Let’s take a look at $1 per litre milk as an example of how well the duopoly pull the wool over consumer eyes.  People purchase the so-called “discounted” milk because it’s cheap, because food budgets are tight and because they feel they are making a small saving on an item that is a staple for most families. But are they really saving? As this infographic from Dairy Defenders portrays, they are paying for it on other items.

supermarket

Our dairy farmers are continuing to maintain the rage too with Milk Marian Marian appealing to Curtis Stone’s sense of community in this thought provoking blog. Marian is appealing to Australians to email Curtis as she thinks he maybe he’s” blissfully unaware of the damage” to Australian farmers and the threat to Australian food caused by his highly successful marketing campaigns on behalf of Coles. Marian says “I intend to appeal for help by emailing him at contact@curtisstone.com and am sure he’d love to hear from you, too”

I will be emailing Curtis too and inviting him to visit Paradise.

Clover Hill Dairies

Perhaps he might even like to stay the night so he can get up and help milk the cows and meet all our wonderful young staff whose jobs and futures are under threat by the fallout from the supermarket milk price wars.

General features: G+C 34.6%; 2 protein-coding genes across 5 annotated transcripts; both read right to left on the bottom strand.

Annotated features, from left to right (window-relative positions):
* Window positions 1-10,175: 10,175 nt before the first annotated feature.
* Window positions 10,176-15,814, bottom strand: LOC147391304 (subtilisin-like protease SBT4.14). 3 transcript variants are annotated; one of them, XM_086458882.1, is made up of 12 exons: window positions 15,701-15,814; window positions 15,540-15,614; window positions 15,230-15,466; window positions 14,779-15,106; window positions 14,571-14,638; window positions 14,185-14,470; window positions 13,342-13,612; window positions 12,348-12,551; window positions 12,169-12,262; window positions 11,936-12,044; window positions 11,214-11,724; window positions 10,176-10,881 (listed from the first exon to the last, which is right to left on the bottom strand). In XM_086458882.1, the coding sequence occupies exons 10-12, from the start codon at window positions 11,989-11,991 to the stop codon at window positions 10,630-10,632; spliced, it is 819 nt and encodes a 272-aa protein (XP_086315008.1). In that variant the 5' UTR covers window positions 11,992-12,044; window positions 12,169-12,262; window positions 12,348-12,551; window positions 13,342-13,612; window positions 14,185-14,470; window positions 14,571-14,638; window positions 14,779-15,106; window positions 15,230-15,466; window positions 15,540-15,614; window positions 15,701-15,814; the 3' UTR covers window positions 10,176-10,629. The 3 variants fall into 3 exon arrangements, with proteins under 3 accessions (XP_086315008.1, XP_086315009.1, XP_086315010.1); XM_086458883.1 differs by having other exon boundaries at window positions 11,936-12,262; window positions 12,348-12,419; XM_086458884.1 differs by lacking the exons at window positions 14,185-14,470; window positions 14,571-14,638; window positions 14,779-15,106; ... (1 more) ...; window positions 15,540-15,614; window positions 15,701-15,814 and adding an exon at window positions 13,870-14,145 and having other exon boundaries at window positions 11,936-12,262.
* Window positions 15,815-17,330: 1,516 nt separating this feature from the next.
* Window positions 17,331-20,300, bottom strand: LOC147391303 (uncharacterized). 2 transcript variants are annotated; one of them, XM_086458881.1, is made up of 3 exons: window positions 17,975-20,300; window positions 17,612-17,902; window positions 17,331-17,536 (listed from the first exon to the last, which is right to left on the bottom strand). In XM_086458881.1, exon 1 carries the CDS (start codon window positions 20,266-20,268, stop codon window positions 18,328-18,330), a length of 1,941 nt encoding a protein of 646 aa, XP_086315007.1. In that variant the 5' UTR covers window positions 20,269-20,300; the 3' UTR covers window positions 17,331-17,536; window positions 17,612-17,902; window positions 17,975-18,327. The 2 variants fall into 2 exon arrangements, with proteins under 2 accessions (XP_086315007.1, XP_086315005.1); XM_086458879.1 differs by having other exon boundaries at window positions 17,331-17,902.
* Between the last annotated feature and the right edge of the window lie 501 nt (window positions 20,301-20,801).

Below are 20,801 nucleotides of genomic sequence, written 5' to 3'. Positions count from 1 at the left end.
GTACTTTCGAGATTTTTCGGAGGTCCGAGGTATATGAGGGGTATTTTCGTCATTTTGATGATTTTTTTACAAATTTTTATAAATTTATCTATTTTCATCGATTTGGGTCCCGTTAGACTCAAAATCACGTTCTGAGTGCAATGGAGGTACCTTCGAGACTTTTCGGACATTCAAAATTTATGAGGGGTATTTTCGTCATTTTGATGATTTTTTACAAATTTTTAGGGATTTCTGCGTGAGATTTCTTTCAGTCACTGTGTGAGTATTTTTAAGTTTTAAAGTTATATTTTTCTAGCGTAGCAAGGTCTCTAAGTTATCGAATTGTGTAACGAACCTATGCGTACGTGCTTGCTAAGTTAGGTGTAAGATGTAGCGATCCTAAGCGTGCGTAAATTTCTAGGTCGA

He can meet some of our cows that we have nurtured from their first breath.

Emma and calves

He can meet Peena the lamb. I am sure he will find her just as fascinating as the cows do

Peena the Lamb

He can meet Nick and Emma who are looking forward to bringing up the 8th generation of dairy farmers at Clover Hill

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It will be interesting to see the response to my invitation. I am confident Curtis would love to come but will Coles let him?. My impression is they are just not interested in seeing the real story.  I have probably got more chance of getting Bill Gates to visit my farm than Coles allowing Curtis Stone to come.Coles management just don’t get it and sadly I don’t think they want to get it. Management have short term targets and short term vision and all they care about is getting their bonuses and appeasing shareholders.

As farmers we get up every day to do our very best to live up to the promise of best outcomes for people. animals and the planet. As a result of the milk price wars there are now hundreds of farmers receiving prices like 12c/litre for their milk. It is ridiculous that Coles just don’t understand this is not enough money to fed cows, feed your family, reduce your footprint and deliver best environmental outcomes and spend money in your community or employ people, let alone all the other things on farmer wish lists. Something has to give and just how do you chose and live with the decisions you make.